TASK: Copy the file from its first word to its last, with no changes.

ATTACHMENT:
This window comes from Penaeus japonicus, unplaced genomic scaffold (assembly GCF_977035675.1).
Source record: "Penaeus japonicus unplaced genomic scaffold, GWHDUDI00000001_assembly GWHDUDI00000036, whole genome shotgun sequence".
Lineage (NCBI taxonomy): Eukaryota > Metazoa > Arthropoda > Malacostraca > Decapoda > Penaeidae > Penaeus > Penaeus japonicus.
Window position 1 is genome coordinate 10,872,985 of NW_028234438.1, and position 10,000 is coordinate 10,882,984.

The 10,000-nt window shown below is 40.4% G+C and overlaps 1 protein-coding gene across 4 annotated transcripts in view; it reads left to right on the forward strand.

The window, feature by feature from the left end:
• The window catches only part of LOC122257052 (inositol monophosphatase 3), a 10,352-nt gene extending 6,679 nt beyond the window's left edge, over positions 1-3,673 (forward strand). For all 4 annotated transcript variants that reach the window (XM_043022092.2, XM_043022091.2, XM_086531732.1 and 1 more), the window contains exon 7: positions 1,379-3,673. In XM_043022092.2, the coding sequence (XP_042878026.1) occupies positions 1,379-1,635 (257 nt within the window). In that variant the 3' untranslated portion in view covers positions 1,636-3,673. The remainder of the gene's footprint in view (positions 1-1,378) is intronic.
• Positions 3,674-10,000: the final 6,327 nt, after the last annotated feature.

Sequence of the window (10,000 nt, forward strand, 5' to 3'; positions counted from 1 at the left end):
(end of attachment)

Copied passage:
This window comes from Penaeus japonicus, unplaced genomic scaffold (assembly GCF_977035675.1).
Source record: "Penaeus japonicus unplaced genomic scaffold, GWHDUDI00000001_assembly GWHDUDI00000036, whole genome shotgun sequence".
Lineage (NCBI taxonomy): Eukaryota > Metazoa > Arthropoda > Malacostraca > Decapoda > Penaeidae > Penaeus > Penaeus japonicus.
Window position 1 is genome coordinate 10,872,985 of NW_028234438.1, and position 10,000 is coordinate 10,882,984.

The 10,000-nt window shown below is 40.4% G+C and overlaps 1 protein-coding gene across 4 annotated transcripts in view; it reads left to right on the forward strand.

The window, feature by feature from the left end:
• The window catches only part of LOC122257052 (inositol monophosphatase 3), a 10,352-nt gene extending 6,679 nt beyond the window's left edge, over positions 1-3,673 (forward strand). For all 4 annotated transcript variants that reach the window (XM_043022092.2, XM_043022091.2, XM_086531732.1 and 1 more), the window contains exon 7: positions 1,379-3,673. In XM_043022092.2, the coding sequence (XP_042878026.1) occupies positions 1,379-1,635 (257 nt within the window). In that variant the 3' untranslated portion in view covers positions 1,636-3,673. The remainder of the gene's footprint in view (positions 1-1,378) is intronic.
• Positions 3,674-10,000: the final 6,327 nt, after the last annotated feature.

Sequence of the window (10,000 nt, forward strand, 5' to 3'; positions counted from 1 at the left end):